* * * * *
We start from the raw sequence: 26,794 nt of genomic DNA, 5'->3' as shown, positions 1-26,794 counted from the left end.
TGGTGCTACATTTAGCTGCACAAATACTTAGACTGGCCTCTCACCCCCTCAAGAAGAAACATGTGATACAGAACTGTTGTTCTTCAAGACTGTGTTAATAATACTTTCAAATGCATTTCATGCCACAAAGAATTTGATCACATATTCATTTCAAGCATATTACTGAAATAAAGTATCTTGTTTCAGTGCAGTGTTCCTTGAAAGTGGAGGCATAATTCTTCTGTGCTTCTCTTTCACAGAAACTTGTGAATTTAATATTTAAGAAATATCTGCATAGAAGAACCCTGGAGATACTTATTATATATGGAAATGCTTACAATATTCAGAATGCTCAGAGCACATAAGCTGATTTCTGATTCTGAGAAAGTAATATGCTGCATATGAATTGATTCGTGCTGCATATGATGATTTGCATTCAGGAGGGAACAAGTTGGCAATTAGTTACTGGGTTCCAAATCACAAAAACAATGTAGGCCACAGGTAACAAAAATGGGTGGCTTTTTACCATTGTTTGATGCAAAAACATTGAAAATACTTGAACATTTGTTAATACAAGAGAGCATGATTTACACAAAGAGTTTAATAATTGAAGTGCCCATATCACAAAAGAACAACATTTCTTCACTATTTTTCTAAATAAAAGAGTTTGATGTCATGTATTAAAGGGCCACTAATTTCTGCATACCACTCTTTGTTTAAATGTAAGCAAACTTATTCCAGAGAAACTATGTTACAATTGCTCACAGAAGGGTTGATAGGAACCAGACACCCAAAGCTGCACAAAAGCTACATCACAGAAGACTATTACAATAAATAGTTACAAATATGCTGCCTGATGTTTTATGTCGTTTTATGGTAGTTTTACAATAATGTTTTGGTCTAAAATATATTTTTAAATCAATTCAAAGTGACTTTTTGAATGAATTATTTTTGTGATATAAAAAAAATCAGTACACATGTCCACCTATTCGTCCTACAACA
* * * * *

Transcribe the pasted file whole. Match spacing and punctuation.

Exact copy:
We start from the raw sequence: 26,794 nt of genomic DNA, 5'->3' as shown, positions 1-26,794 counted from the left end.
TGGTGCTACATTTAGCTGCACAAATACTTAGACTGGCCTCTCACCCCCTCAAGAAGAAACATGTGATACAGAACTGTTGTTCTTCAAGACTGTGTTAATAATACTTTCAAATGCATTTCATGCCACAAAGAATTTGATCACATATTCATTTCAAGCATATTACTGAAATAAAGTATCTTGTTTCAGTGCAGTGTTCCTTGAAAGTGGAGGCATAATTCTTCTGTGCTTCTCTTTCACAGAAACTTGTGAATTTAATATTTAAGAAATATCTGCATAGAAGAACCCTGGAGATACTTATTATATATGGAAATGCTTACAATATTCAGAATGCTCAGAGCACATAAGCTGATTTCTGATTCTGAGAAAGTAATATGCTGCATATGAATTGATTCGTGCTGCATATGATGATTTGCATTCAGGAGGGAACAAGTTGGCAATTAGTTACTGGGTTCCAAATCACAAAAACAATGTAGGCCACAGGTAACAAAAATGGGTGGCTTTTTACCATTGTTTGATGCAAAAACATTGAAAATACTTGAACATTTGTTAATACAAGAGAGCATGATTTACACAAAGAGTTTAATAATTGAAGTGCCCATATCACAAAAGAACAACATTTCTTCACTATTTTTCTAAATAAAAGAGTTTGATGTCATGTATTAAAGGGCCACTAATTTCTGCATACCACTCTTTGTTTAAATGTAAGCAAACTTATTCCAGAGAAACTATGTTACAATTGCTCACAGAAGGGTTGATAGGAACCAGACACCCAAAGCTGCACAAAAGCTACATCACAGAAGACTATTACAATAAATAGTTACAAATATGCTGCCTGATGTTTTATGTCGTTTTATGGTAGTTTTACAATAATGTTTTGGTCTAAAATATATTTTTAAATCAATTCAAAGTGACTTTTTGAATGAATTATTTTTGTGATATAAAAAAAATCAGTACACATGTCCACCTATTCGTCCTACAACA